Futile anger at Internet misogyny

Anita Sarkeesian released her latest episode of Feminist Frequency, part of her “Tropes vs. Women in Video Games” project this week…you will be shocked at how women are treated in this medium.

I’m angry. I’m angry that misogyny exists and there seems so little I can do about it. This week, Anita Sarkeesian released her latest episode of Feminist Frequency, part of her “Tropes vs. Women in Video Games” project. You will find it to be scholarly yet accessible. And you will be shocked at how women are treated in this medium.

Feminist Frequency has been around for years, but this particular project was funded on Kickstarter and immediately met with misogynist backlash (including someone making a video game where the player physically assaults Ms. Sarkeesian)

The episode released this week gained even more attention when some famous people like Joss Whedon tweeted about it. Ms. Sarkeesian received rape and death threats. She called the police and stayed the night outside of her home. She then posted some of the threats on Twitter.

I will do my best raise my daughters to be as strong as Anita Sarkeesian…but I worry because they will live in a world that will require them to have this strength. Ms. Sarkeesian shouldn’t have to deal with this crap. The worst thing that Ms. Sarkeesian should fear is a scholarly rebuttal, not serious threats to her person.

I’ve written before about the struggle I feel as a parent of daughters between wanting them to not accept the world as is it, yet be cautious of legitimate violence that is done to women. My daughters will face other struggles that I never did or will.

Now, I have to protect them from the anonymous misogynists of the Internet. I’m aware of John Gabriel’s Greater Internet F*ckwad Theory, but the rampant Internet misogyny is different than “normal” trolling.1 Rape threats against women who say “women shouldn’t be raped” exist in the context of an entire culture that tells women to be afraid. These men exist to silence women. They want women to be afraid. They don’t want work like Feminist Frequency to exist, so they scare Ms. Sarkeesian. And they scare all the other women who read about Ms. Sarkeesian. Threats like these aren’t just about one scary person scarring another person; they are about repression.2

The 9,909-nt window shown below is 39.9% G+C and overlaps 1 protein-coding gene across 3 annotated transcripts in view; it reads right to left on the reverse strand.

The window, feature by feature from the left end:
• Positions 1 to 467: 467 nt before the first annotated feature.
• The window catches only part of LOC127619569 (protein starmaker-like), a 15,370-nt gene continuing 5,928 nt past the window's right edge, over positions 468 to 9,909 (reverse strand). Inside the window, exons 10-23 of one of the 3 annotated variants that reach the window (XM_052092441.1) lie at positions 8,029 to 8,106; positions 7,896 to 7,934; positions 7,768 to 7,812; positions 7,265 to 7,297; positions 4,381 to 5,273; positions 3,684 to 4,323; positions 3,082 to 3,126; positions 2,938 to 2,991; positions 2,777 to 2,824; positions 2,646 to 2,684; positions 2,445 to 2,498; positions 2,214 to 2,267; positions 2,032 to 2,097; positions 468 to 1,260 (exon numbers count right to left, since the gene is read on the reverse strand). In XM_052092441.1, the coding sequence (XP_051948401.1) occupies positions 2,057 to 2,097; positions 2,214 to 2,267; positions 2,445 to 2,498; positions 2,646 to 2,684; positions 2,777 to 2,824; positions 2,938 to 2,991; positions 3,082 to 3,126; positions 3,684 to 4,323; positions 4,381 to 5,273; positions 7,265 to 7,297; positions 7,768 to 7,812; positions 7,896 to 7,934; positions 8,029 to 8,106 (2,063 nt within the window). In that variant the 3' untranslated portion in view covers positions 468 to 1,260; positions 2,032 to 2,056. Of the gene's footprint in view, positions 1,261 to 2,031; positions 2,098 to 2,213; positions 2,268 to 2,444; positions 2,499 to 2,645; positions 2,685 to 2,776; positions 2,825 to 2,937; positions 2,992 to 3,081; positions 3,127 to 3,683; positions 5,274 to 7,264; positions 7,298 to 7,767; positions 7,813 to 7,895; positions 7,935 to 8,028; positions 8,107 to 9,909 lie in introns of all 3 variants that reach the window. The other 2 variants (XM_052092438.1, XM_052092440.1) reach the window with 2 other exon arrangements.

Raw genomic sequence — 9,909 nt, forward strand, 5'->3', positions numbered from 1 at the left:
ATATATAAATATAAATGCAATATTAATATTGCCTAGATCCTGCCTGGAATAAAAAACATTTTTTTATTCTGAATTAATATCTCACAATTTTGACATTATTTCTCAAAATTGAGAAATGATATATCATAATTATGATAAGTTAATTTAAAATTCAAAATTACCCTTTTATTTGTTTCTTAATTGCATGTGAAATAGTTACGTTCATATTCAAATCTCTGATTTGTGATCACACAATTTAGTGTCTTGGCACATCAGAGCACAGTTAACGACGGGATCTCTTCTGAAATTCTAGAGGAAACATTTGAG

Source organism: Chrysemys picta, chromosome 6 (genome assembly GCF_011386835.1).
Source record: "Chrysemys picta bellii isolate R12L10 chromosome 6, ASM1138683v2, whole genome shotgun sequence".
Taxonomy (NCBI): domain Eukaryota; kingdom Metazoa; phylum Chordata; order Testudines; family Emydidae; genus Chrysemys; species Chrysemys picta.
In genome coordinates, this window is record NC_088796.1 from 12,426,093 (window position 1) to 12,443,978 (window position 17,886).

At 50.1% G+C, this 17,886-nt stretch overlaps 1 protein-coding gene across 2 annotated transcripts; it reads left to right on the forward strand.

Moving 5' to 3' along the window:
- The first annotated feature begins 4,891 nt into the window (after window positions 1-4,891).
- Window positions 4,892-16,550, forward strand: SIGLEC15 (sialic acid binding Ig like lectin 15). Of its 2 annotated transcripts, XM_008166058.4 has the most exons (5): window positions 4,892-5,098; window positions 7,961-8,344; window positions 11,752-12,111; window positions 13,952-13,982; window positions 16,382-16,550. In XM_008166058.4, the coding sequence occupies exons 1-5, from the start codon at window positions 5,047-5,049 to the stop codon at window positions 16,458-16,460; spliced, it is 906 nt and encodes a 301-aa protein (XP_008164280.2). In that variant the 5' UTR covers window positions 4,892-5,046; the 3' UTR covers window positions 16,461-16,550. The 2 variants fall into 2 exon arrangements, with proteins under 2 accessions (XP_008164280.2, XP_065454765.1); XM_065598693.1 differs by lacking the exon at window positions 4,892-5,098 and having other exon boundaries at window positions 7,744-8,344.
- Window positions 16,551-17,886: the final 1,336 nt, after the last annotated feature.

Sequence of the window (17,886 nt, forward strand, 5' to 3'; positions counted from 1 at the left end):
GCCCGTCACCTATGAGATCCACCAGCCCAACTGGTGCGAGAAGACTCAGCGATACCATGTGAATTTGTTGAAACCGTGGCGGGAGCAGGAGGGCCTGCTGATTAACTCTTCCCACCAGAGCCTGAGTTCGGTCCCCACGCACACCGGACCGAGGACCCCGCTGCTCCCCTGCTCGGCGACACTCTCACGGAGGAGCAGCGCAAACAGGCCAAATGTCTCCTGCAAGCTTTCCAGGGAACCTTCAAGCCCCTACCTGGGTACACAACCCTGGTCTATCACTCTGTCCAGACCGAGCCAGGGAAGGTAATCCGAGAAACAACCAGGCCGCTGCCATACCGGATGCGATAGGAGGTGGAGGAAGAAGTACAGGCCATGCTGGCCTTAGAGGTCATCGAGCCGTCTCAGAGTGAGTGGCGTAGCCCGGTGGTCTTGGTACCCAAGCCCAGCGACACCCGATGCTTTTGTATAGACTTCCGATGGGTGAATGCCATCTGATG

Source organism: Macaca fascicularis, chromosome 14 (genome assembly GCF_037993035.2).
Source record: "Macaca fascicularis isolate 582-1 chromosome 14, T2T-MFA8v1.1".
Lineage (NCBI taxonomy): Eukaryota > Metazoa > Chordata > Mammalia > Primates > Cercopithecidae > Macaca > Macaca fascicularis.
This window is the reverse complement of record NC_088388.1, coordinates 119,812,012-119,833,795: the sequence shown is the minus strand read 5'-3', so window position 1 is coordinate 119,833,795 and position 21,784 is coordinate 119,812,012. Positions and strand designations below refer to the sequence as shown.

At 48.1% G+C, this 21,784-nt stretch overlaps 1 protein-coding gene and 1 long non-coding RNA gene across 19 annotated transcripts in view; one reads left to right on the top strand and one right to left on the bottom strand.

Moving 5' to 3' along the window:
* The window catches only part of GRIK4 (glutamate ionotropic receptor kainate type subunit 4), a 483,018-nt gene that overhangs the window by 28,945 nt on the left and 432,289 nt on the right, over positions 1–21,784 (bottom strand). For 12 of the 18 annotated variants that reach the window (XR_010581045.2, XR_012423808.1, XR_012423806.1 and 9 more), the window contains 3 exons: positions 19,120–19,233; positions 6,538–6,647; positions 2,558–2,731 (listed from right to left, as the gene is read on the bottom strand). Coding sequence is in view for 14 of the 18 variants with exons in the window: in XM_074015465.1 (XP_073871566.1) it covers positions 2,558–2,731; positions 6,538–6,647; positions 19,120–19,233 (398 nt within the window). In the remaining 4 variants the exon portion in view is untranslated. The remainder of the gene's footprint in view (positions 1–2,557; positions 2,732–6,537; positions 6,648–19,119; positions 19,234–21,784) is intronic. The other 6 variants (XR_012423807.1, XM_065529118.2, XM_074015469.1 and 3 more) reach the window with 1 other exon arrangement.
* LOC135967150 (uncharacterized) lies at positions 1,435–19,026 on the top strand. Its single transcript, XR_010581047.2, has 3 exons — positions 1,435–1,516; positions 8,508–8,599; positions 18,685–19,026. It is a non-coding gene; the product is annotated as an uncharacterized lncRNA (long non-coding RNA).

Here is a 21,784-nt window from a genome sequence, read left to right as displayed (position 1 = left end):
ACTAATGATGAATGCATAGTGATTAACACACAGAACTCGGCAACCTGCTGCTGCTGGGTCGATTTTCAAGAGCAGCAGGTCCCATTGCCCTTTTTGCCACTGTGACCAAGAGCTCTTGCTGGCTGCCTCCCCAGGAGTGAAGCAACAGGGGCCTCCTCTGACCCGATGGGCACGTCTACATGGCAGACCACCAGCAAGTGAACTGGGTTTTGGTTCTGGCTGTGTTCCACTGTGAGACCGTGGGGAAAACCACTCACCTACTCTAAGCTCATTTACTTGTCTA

I don’t want my daughters to have any fear about speaking their mind, except for the normal human reasons.3 I worry that we are closer to the dystopia of a Margaret Atwood novel than we realize.

So… I’m angry. I’m angry that this type of misogyny exists. I’m angry that the people making these threats probably won’t be caught. I’m angry at the culture that gives sexual threats so much sharper teeth. I’m angry that while I can see how things could gradually get better over time. I also see how easily things could get so much worse, so quickly.

I don’t know what to do to make the world better for my girls. But here’s what I pledge to them and all the women in my life:

  • If you are sexually harassed, assaulted, or raped, and you choose tell me about it, I will believe you without condition.
  • I will recognize and call out misogyny in my interactions with other men.
  • I will work to be mindful of my own passive sexism and correct it.
  • I will accept criticism of my own sexism and work to correct it. I’d rather be called out than not.
  • I will be angry with you. If you are being treated as less-than-fully human, that deserves my outrage.

  1. Not that we should accept that either. 
  2. Certainly authors of scholarly works in different areas receive threats, but there is something particularly vile about women being threatened with rape for speaking out against rape culture. Context matters. 
  3. Will what I say hurt someone? Do I believe what I am saying? Is what I’m saying true? 
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Sam Davies

Sam Davies is the father of two daughters (ages five and eight) who lives in Northside Richmond. He and his wife Kat are trying their best to not raise sociopaths.

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